Safe, Inexpensive Houseplant Entertains Cats
Many cats sleep most of the day, and you have to trick them into exercise.
One great option is fresh or dried catnip, even for older kitties.
Catnip affects about 70 percent of cats that have the genetic disposition to enjoy the plant. Kittens can acquire a taste for the treat as they age. Some cats don’t respond at all, while others are so sensitive that they hallucinate or act drunken. So watch your cat the first time you give it catnip to ensure they enjoy the experience.
Surprisingly, catnip relieves feline stress and nervousness, as well as inspiring activity. After cats play for the five or ten minutes they are induced to play by the chemical, nepetalactone, which seems to mimic the pheromones causing happiness.
The key to relaxing your kitty is to give the catnip about 15 minutes prior to a stressful event, such as a trip to the vet. Recovering from the exertion, the cat will be tired and calm.
Catnip frenzies typically lasts 5 to 10 minutes. Then cats lose interest. The effects are present for an hour or two, according to petMD. But like anything else, cats can get bored with catnip if exposed too frequently.
Fresh dried catnip is more potent than older catnip, so keep this member of the mint family in a cool, dark place in an airtight container. Freezers are a good choice. Also, some less expensive brands contain more stems or seeds, which do not contain as much nepetalactone. Kong brand has a reputation for good cat products.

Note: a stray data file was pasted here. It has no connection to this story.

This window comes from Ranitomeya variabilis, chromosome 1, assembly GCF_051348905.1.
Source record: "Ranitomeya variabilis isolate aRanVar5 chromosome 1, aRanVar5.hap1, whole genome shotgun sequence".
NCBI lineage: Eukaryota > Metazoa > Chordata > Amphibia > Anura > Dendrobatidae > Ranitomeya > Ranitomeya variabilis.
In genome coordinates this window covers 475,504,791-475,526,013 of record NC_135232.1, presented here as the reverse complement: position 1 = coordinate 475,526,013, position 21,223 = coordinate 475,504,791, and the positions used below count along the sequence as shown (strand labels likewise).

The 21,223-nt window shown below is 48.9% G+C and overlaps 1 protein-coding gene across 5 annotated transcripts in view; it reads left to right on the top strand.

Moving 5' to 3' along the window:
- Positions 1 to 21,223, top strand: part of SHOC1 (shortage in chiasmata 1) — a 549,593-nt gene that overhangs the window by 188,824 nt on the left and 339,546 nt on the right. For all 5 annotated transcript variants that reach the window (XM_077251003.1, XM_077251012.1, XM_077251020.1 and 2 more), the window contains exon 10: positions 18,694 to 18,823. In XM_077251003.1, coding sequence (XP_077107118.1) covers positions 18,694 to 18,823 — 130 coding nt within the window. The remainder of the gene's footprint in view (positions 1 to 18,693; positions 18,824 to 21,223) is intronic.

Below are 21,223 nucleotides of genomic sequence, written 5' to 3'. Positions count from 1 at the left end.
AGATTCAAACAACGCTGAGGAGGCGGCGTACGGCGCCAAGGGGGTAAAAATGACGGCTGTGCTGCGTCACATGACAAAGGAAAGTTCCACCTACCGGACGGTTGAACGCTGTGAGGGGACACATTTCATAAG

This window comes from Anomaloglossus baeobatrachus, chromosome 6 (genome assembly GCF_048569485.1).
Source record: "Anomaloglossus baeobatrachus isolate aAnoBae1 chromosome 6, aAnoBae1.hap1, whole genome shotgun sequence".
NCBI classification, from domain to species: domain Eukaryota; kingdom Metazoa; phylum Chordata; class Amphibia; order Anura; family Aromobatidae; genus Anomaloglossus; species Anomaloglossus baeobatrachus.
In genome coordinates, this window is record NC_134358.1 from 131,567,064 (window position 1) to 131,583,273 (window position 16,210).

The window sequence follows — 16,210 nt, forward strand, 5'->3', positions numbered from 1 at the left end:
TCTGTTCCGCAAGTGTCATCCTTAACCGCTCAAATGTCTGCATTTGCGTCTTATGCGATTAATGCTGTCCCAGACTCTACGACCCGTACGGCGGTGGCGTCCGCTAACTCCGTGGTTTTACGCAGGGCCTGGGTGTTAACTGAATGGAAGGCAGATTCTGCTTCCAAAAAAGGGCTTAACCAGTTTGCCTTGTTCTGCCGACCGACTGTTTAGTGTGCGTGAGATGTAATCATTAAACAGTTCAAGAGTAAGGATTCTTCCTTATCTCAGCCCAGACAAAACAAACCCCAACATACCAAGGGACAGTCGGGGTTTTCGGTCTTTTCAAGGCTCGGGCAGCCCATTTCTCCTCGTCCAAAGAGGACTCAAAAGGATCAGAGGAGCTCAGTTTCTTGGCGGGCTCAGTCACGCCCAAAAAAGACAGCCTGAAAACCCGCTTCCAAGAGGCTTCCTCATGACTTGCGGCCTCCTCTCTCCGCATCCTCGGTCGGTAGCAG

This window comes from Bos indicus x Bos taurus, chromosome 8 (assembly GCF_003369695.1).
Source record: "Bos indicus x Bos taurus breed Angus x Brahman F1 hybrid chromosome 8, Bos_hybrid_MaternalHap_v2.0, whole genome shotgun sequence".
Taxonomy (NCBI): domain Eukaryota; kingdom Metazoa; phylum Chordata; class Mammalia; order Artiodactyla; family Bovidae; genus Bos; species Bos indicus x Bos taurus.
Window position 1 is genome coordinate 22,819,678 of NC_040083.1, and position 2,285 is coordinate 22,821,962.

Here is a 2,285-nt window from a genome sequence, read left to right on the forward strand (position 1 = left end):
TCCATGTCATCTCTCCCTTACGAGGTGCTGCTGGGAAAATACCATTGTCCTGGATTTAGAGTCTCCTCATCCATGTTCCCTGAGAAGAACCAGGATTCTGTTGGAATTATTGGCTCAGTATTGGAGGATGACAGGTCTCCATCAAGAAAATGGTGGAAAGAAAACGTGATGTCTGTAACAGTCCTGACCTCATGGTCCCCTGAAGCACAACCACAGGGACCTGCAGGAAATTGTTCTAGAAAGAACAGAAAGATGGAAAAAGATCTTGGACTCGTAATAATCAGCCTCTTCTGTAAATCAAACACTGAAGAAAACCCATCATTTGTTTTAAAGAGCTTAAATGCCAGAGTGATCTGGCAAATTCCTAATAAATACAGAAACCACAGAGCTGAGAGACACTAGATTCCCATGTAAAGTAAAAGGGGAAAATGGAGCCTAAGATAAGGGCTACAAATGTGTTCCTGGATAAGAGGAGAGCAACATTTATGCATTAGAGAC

While some cats will consume all of the grass in front of them, others nibble. Both are safe options, as well as dried catnip or capnip oil.
You can also purchase catnip flavored bubbles. Like other catnip products, some are more potent than others. Dr. Patty Khuly of PetMD recommends The Crazy Cat Catch-A-Bubble, available on-line.
Batting the toys releases catnip and keeps kitty happy. You can also roll toys in dried catnip, sprinkle it on scratching posts and pads and spray catnip oil on toys to refresh the smell.
Growing catnip at home is simple if you can keep the seedlings away from the beneficiaries of the sprouting grass. This Humane Society link provides simple instructions. www.humanesociety.org/news/magazines/2012/01-02/how_does_your_cat_grass_grow.html
However, most cats don’t limit their veggie intake to catnip and cat grass (which is typically a mix of oat, rye, barley, and wheat grasses). They also enjoy houseplants, which can be toxic. So if you allow your cat to eat fresh catnip, be certain to keep plants you don’t want maintained by the four legged member of the family out of the cat’s reach!
Fluffs of Luv is happy to play with your cats, as well as caring for them. If you have questions about your cat’s care or topics you would like to see in this blog, call us or visit fluffsofluv.com today to schedule visits.
Resources: petMD.com, HumanSociety.org
By Beth Crosby
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